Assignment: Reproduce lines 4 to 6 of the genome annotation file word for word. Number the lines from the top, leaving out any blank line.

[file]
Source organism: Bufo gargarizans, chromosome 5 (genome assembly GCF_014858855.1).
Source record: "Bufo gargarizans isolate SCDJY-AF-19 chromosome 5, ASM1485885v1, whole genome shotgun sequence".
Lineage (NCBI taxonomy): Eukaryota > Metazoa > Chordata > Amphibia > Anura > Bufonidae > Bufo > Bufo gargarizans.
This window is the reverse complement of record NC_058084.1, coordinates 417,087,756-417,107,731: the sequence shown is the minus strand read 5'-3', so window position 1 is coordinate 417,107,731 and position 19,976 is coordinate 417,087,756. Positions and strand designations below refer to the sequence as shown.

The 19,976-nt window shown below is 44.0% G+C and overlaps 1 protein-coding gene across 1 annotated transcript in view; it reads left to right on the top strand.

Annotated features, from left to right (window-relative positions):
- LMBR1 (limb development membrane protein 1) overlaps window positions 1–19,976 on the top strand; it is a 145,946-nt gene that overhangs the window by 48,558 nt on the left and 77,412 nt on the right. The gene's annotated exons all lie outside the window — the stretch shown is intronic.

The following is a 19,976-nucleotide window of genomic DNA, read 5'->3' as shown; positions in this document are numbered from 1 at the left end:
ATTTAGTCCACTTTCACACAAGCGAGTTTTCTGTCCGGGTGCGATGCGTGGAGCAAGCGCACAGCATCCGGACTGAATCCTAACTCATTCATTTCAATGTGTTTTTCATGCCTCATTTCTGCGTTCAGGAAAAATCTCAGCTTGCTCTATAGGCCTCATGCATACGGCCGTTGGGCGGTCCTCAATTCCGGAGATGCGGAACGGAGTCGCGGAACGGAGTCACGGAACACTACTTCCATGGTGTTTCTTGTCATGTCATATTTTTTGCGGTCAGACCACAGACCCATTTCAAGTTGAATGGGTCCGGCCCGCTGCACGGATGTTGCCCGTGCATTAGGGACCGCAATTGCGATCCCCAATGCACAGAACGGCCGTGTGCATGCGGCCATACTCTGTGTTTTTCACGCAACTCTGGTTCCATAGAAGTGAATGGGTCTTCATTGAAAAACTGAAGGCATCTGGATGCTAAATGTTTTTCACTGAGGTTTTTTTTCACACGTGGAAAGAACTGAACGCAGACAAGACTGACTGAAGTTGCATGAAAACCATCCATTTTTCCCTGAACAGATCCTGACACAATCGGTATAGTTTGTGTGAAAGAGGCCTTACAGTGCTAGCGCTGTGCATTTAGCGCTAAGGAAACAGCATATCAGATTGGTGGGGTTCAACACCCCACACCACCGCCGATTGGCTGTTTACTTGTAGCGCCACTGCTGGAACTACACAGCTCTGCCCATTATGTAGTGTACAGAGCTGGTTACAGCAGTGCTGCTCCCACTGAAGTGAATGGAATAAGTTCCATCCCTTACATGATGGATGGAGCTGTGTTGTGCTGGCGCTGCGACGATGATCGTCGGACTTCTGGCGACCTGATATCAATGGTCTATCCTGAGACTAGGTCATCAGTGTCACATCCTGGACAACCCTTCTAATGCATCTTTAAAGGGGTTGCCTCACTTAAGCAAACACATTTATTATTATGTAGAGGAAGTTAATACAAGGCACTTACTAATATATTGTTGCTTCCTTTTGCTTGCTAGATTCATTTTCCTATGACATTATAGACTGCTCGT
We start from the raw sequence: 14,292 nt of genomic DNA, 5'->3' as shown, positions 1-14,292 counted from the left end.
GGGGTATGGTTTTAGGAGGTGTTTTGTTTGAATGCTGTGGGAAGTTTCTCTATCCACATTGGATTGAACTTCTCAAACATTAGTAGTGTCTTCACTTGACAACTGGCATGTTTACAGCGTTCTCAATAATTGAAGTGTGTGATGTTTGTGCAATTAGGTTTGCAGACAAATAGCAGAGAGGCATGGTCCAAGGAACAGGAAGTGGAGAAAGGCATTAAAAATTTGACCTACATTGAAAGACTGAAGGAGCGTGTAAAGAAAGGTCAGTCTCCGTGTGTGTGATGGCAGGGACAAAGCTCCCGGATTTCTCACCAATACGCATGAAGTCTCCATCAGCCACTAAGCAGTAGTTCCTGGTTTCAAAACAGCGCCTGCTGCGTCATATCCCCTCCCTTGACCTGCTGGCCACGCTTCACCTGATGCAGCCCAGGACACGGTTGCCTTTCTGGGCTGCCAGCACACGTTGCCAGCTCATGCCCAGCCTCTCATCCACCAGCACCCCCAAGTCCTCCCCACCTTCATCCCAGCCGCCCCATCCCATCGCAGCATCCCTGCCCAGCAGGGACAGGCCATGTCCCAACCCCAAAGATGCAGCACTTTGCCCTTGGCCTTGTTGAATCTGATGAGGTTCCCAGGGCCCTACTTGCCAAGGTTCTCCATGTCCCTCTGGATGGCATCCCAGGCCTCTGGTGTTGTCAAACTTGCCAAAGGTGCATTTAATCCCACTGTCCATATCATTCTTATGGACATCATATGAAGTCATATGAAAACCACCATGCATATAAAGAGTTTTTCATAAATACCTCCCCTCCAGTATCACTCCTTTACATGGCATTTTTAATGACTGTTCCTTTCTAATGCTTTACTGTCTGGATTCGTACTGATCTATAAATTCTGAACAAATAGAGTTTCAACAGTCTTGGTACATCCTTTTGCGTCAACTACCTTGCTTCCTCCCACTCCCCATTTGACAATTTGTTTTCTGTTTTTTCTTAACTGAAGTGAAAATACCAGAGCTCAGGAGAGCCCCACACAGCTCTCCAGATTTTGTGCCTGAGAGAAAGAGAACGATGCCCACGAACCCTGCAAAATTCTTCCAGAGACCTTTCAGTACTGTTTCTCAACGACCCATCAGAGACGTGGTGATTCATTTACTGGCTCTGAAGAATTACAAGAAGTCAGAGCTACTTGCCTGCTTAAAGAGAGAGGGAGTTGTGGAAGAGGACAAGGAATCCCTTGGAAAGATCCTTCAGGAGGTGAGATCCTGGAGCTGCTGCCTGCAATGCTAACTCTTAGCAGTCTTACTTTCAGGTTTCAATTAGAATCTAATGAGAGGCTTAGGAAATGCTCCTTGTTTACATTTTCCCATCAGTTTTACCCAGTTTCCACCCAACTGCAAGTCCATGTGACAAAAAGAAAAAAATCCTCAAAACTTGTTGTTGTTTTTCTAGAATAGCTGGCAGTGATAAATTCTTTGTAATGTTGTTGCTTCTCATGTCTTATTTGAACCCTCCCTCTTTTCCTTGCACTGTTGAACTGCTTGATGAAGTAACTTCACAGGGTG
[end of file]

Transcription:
This window is the reverse complement of record NC_058084.1, coordinates 417,087,756-417,107,731: the sequence shown is the minus strand read 5'-3', so window position 1 is coordinate 417,107,731 and position 19,976 is coordinate 417,087,756. Positions and strand designations below refer to the sequence as shown.

The 19,976-nt window shown below is 44.0% G+C and overlaps 1 protein-coding gene across 1 annotated transcript in view; it reads left to right on the top strand.

Annotated features, from left to right (window-relative positions):